Why the Crypto Industry Must Now Come to Its Own Defense

Cryptocurrency adversaries have used the decline in prices as an opportunity to ratchet up their criticism of digital assets.

AccessTimeIconAug 1, 2022 at 8:39 p.m. UTCUpdated Aug 1, 2022 at 10:49 p.m. UTC
AccessTimeIconAug 1, 2022 at 8:39 p.m. UTCUpdated Aug 1, 2022 at 10:49 p.m. UTC

Adelle Nazarian is the Chief Executive Officer (CEO) of the American Blockchain PAC, which was created to protect present and future innovation of blockchain and digital assets in the U.S. and oppose legislation that would limit the growth of crypto assets.

Alex Allaire is the co-founder and chief executive officer of the American Blockchain Initiative.

To bring an end to the crypto winter and for the crypto sector, and America, to thrive for the long term, crypto must rise to the challenge posed by its fervent critics. These critics are actively working to undermine our viability.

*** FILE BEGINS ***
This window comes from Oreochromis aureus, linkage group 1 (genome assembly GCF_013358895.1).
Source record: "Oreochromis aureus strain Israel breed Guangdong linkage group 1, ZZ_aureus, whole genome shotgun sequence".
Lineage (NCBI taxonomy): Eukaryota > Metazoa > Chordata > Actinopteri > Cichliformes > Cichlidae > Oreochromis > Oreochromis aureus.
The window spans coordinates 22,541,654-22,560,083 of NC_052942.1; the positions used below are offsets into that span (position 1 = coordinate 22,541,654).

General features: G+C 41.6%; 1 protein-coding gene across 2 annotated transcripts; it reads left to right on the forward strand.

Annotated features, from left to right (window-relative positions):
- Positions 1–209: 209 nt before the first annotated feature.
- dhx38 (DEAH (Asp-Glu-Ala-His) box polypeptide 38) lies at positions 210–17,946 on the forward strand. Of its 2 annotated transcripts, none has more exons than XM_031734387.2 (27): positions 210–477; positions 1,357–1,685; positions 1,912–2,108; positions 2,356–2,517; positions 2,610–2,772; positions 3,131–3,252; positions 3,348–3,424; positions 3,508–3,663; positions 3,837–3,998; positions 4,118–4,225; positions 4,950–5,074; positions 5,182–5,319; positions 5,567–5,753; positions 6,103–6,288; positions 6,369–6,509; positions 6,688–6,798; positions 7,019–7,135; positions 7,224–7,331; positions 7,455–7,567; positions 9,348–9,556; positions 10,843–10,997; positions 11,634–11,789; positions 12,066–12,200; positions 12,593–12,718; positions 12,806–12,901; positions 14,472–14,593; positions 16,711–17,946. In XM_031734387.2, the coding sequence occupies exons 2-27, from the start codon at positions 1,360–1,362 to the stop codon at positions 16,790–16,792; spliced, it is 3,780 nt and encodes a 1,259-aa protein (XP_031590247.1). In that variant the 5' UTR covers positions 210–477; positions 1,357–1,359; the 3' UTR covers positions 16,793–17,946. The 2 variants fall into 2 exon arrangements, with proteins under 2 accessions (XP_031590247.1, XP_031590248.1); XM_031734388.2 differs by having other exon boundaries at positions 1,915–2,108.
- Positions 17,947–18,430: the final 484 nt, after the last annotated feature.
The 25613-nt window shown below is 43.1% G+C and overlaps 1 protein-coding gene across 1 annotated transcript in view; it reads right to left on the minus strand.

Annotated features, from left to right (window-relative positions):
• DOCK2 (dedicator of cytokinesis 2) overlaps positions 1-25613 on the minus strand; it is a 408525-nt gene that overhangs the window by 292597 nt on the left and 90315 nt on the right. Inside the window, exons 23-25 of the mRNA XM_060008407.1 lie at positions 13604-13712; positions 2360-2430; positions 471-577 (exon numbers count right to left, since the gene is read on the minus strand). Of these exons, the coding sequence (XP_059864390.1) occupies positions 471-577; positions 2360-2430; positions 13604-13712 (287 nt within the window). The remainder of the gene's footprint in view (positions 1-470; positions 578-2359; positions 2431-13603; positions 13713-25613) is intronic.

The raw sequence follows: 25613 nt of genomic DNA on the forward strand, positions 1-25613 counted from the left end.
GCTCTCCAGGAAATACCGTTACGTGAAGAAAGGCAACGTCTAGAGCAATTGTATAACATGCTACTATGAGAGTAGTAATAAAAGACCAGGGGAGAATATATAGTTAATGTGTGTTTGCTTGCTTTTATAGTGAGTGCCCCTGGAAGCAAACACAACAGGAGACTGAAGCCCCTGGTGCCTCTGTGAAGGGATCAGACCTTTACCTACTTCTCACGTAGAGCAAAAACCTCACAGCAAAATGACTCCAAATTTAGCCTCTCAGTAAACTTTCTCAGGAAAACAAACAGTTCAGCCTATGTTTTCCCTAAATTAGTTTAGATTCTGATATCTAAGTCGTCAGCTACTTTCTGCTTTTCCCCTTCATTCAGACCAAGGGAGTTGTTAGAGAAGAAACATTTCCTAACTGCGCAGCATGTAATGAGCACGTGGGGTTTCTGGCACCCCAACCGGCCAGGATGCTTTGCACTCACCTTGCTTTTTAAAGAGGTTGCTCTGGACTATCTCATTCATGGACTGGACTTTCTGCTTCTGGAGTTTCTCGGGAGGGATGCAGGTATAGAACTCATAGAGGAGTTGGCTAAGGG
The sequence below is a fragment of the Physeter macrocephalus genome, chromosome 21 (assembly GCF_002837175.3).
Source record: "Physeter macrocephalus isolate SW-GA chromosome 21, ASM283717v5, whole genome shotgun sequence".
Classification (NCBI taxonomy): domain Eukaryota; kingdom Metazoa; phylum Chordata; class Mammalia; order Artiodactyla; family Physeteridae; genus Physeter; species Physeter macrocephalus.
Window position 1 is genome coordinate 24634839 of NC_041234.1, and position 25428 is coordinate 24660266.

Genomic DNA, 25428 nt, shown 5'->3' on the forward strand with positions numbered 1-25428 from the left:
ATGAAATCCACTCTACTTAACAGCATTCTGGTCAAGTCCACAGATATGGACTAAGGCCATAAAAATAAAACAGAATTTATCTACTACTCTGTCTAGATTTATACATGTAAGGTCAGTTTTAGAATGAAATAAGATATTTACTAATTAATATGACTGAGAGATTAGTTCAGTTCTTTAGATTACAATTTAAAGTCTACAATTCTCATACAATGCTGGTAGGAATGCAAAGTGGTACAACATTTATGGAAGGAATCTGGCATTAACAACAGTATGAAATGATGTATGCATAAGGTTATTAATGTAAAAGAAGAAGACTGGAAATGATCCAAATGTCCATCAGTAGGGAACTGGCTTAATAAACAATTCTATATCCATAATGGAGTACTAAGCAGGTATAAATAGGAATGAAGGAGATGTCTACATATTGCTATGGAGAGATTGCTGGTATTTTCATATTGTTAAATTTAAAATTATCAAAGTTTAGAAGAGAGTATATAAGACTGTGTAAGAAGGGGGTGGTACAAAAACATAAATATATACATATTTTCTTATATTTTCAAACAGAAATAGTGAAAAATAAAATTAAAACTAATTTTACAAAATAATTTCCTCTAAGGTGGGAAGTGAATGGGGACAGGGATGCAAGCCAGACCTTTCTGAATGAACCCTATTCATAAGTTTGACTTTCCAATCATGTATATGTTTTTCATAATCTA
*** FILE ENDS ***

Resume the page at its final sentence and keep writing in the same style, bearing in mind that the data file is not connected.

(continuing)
The market cap of the cryptocurrency sector has dropped from over $2.4 trillion in May 2021 to, as we write, $1.09 trillion. More than half.

Adelle Nazarian is the chief executive officer of the American Blockchain PAC, and Alex Allaire is the chief executive officer of the American Blockchain Initiative.

The sector's adversaries do not deserve all the credit, or blame, for crypto's price implosion. Yet they aren’t the first to wage political war on the market capitalization of a rival economic sector.

They are delightedly using the price implosion cap as an opportunity to double down on their attacks.

Make no mistake. The crypto sector's adversaries are formidable.

To steal a meme: The Empire strikes back. Time for the return of the Jedi!